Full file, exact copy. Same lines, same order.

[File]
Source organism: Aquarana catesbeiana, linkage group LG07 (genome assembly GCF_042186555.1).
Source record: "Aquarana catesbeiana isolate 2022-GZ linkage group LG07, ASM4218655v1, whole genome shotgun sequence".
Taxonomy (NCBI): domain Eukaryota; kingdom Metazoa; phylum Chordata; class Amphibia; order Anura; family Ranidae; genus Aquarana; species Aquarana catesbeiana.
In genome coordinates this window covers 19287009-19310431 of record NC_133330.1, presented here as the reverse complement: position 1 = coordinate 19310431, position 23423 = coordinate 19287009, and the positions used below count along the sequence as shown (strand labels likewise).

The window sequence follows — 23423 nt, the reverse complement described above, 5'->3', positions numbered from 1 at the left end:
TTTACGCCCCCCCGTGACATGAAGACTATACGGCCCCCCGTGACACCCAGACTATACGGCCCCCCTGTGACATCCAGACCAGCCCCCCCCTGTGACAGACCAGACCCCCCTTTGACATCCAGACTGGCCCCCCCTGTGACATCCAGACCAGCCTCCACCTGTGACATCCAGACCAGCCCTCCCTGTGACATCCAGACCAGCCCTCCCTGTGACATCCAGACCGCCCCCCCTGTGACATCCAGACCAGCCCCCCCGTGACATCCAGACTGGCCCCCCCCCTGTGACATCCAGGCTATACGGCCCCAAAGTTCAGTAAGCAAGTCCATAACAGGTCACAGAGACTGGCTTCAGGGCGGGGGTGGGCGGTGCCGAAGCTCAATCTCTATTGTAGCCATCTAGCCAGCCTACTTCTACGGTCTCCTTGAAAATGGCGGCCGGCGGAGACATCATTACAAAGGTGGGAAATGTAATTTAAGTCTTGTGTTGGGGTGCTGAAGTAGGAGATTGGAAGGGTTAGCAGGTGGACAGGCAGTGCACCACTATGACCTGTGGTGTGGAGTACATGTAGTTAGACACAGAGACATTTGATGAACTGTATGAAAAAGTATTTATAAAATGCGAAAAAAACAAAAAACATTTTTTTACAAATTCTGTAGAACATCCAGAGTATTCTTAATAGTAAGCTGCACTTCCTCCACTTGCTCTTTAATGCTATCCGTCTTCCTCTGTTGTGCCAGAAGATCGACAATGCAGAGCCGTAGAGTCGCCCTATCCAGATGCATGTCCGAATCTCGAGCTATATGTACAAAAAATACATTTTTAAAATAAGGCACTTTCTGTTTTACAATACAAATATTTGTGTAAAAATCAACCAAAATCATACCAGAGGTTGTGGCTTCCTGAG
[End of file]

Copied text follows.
Source organism: Aquarana catesbeiana, linkage group LG07 (genome assembly GCF_042186555.1).
Source record: "Aquarana catesbeiana isolate 2022-GZ linkage group LG07, ASM4218655v1, whole genome shotgun sequence".
Taxonomy (NCBI): domain Eukaryota; kingdom Metazoa; phylum Chordata; class Amphibia; order Anura; family Ranidae; genus Aquarana; species Aquarana catesbeiana.
In genome coordinates this window covers 19287009-19310431 of record NC_133330.1, presented here as the reverse complement: position 1 = coordinate 19310431, position 23423 = coordinate 19287009, and the positions used below count along the sequence as shown (strand labels likewise).

The window sequence follows — 23423 nt, the reverse complement described above, 5'->3', positions numbered from 1 at the left end:
TTTACGCCCCCCCGTGACATGAAGACTATACGGCCCCCCGTGACACCCAGACTATACGGCCCCCCTGTGACATCCAGACCAGCCCCCCCCTGTGACAGACCAGACCCCCCTTTGACATCCAGACTGGCCCCCCCTGTGACATCCAGACCAGCCTCCACCTGTGACATCCAGACCAGCCCTCCCTGTGACATCCAGACCAGCCCTCCCTGTGACATCCAGACCGCCCCCCCTGTGACATCCAGACCAGCCCCCCCGTGACATCCAGACTGGCCCCCCCCCTGTGACATCCAGGCTATACGGCCCCAAAGTTCAGTAAGCAAGTCCATAACAGGTCACAGAGACTGGCTTCAGGGCGGGGGTGGGCGGTGCCGAAGCTCAATCTCTATTGTAGCCATCTAGCCAGCCTACTTCTACGGTCTCCTTGAAAATGGCGGCCGGCGGAGACATCATTACAAAGGTGGGAAATGTAATTTAAGTCTTGTGTTGGGGTGCTGAAGTAGGAGATTGGAAGGGTTAGCAGGTGGACAGGCAGTGCACCACTATGACCTGTGGTGTGGAGTACATGTAGTTAGACACAGAGACATTTGATGAACTGTATGAAAAAGTATTTATAAAATGCGAAAAAAACAAAAAACATTTTTTTACAAATTCTGTAGAACATCCAGAGTATTCTTAATAGTAAGCTGCACTTCCTCCACTTGCTCTTTAATGCTATCCGTCTTCCTCTGTTGTGCCAGAAGATCGACAATGCAGAGCCGTAGAGTCGCCCTATCCAGATGCATGTCCGAATCTCGAGCTATATGTACAAAAAATACATTTTTAAAATAAGGCACTTTCTGTTTTACAATACAAATATTTGTGTAAAAATCAACCAAAATCATACCAGAGGTTGTGGCTTCCTGAG